The transport department has not allowed conversion of vehicles to LPG, a sure way of cleaning up the city air, for the past six months.
“Over the past few months, we have repeatedly sought the transport department’s permission to retrofit LPG kits to vehicles but have not received any response. We were told unofficially that the department had not decided on allowing such conversions. Retrofitting is going on in every state apart from Bengal,” said Pankaj Jain, a retrofitter in north Calcutta.
Conversion of vehicles to LPG was being done in the state since 2003, when the state government had published a gazette notification formalising the process.
Agencies that have been denied permission to retrofit LPG kit claim to have clearances from the Automotive Research Authority of India, the central government agency authorised to provide the technical green light, and also the regional transport authorities. “We also have a licence from the transport department but it needs to be renewed because new emission standards have been set under the Euro III and IV norms. Unfortunately, the department is sitting on renewals,” said a retrofitter.
Even the regional transport authorities are clueless about the government’s intention.
“I (would) like to request you to instruct us regarding the matter of retrofitting of LPG kits in used vehicles early as the retrofitters are pressing hard for the same,” wrote a regional transport officer recently to the deputy secretary of transport department. A copy of the letter is with Metro.
Transport secretary B.P. Gopalika said he did not know about any restriction on retrofitting. “I have no idea about such a recent restriction. If somebody has valid documents they should not be denied permission for retrofitting. I will look into the matter,” said Gopalika. However, Metro has letters from more than one retrofitting agency to Gopalika, requesting clearance.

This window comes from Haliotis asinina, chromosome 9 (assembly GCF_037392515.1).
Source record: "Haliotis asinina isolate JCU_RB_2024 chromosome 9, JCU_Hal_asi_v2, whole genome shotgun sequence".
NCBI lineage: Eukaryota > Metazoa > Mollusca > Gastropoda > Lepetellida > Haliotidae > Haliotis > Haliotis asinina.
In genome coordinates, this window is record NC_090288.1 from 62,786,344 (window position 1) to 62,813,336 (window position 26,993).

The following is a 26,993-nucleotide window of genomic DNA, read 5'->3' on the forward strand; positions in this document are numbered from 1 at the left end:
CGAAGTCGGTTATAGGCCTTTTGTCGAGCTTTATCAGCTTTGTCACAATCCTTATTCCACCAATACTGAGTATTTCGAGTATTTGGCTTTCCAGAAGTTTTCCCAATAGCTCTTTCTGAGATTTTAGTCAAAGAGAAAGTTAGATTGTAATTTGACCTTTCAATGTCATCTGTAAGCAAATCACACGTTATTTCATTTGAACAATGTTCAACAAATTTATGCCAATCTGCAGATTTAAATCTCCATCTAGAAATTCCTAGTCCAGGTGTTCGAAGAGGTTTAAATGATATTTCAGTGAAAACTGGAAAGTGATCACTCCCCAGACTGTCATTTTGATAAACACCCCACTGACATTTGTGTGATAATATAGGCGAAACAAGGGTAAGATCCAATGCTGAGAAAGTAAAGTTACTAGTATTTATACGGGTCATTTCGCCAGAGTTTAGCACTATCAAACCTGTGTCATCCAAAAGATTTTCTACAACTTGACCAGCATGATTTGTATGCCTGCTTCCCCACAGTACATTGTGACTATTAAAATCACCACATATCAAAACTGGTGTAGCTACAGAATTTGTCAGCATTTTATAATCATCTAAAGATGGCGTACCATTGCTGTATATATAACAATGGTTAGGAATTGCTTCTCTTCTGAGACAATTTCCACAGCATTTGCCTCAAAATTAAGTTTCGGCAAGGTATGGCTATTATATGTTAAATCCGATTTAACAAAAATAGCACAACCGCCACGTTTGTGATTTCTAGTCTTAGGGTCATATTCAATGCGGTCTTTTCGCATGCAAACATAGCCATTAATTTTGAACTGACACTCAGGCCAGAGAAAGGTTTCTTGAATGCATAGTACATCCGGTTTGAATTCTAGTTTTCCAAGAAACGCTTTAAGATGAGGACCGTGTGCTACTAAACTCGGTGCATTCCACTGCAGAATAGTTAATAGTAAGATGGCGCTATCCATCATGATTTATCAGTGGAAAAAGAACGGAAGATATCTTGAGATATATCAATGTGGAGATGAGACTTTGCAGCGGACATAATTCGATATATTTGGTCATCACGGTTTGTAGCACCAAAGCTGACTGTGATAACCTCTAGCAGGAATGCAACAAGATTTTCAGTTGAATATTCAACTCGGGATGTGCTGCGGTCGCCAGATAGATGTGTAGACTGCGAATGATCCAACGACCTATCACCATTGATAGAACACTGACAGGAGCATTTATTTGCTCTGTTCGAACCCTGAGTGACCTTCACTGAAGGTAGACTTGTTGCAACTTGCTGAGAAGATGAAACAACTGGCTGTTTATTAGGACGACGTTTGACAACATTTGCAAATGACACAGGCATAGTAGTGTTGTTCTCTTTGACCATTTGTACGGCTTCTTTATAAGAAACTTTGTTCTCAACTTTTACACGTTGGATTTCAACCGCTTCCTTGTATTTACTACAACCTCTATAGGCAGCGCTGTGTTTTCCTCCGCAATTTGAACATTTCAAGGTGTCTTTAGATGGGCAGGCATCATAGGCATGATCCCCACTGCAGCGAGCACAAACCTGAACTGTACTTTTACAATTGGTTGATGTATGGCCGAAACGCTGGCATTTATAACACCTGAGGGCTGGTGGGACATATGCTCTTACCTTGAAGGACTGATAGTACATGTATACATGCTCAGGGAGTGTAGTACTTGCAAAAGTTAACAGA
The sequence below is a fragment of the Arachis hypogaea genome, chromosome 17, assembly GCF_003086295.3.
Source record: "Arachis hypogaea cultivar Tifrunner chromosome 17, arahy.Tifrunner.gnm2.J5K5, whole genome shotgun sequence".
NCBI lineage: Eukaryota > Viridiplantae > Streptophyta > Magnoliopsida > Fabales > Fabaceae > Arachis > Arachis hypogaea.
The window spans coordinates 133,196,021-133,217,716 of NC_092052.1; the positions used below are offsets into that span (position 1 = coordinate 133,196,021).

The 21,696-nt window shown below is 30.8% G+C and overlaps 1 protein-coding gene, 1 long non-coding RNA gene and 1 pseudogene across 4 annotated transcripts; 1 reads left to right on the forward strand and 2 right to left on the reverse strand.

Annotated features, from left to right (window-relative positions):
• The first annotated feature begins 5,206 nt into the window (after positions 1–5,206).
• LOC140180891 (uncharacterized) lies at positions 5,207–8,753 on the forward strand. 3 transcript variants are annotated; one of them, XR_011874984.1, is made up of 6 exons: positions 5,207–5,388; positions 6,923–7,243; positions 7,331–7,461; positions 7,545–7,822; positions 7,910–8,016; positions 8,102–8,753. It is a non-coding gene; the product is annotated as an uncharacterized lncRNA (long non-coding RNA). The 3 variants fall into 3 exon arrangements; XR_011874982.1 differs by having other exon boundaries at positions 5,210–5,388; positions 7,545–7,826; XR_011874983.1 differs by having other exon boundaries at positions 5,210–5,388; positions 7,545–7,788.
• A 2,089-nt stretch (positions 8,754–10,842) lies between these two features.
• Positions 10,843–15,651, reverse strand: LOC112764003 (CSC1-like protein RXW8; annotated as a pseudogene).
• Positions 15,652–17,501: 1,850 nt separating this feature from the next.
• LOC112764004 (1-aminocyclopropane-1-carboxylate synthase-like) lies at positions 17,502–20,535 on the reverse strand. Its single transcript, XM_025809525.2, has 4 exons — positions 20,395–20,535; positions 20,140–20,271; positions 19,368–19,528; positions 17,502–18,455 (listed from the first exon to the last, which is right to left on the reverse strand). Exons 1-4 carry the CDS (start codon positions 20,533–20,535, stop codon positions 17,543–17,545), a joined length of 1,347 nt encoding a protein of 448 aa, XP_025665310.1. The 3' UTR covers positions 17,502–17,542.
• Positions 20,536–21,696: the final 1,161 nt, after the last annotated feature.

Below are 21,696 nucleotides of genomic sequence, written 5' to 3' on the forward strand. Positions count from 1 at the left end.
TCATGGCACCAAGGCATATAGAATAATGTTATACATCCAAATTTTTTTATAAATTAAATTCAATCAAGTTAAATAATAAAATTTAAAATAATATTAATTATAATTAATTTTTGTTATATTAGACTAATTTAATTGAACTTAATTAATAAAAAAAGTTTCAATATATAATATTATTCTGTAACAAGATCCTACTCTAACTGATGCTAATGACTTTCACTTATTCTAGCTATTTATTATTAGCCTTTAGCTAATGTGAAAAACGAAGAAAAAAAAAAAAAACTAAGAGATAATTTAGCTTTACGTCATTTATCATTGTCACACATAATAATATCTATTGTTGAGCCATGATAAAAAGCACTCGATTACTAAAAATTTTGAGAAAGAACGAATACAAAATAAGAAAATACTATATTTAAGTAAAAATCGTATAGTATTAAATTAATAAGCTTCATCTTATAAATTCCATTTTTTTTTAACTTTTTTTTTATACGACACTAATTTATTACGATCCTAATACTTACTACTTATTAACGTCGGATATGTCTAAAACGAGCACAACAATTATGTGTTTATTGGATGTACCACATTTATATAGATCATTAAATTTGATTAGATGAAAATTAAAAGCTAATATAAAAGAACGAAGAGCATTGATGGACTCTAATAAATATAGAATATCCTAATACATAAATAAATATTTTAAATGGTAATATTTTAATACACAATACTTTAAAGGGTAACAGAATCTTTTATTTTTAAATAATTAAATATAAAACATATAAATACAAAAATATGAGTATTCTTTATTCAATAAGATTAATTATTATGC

According to an estimate, about 3,000 four-wheelers in the city and surrounding areas would have converted to the environment-friendly fuel if the transport department had not applied the brakes on the process. “At least 200 cars are waiting to be converted in my unit,” said Sk. Asmad, a retrofitter in Barrackpore.
About 11,000 four-wheelers are plying on LPG in greater Calcutta, less than 2 per cent of the total number. The demand for LPG conversion has shot up in recent times because of the steep increase in petrol price. However, the only way Calcuttans can switch to the relatively cheap green fuel is buying a car fitted with LPG kit in the factory. There are 5,000 such four-wheelers in the city.
A senior transport official said the government was hesitant to allow retrofitting as too many conversions could trigger a shortage of LPG. The fear seems unfounded after a visit to LPG dispensing stations in and around the city.
“We have about six LPG stations in and around the city, and almost all of them remain grossly under-utilised,” said V. Subba Rao, the deputy general manager of Go Gas, which has about 150 LPG dispensing outlets across the country.
“LPG conversions are not happening in Calcutta for the past few months. As a result, one of our pumps dispenses hardly 80 litres of LPG a day, much below its capacity of 4,000 litres per day. The other pumps are doing marginally better,” said Subba Rao.
The demand for LPG by autos has dipped as replacement of old three-wheelers with new LPG ones stalled last year and many of the green autos have switched back to katatel, alleged emission expert S.M. Ghosh.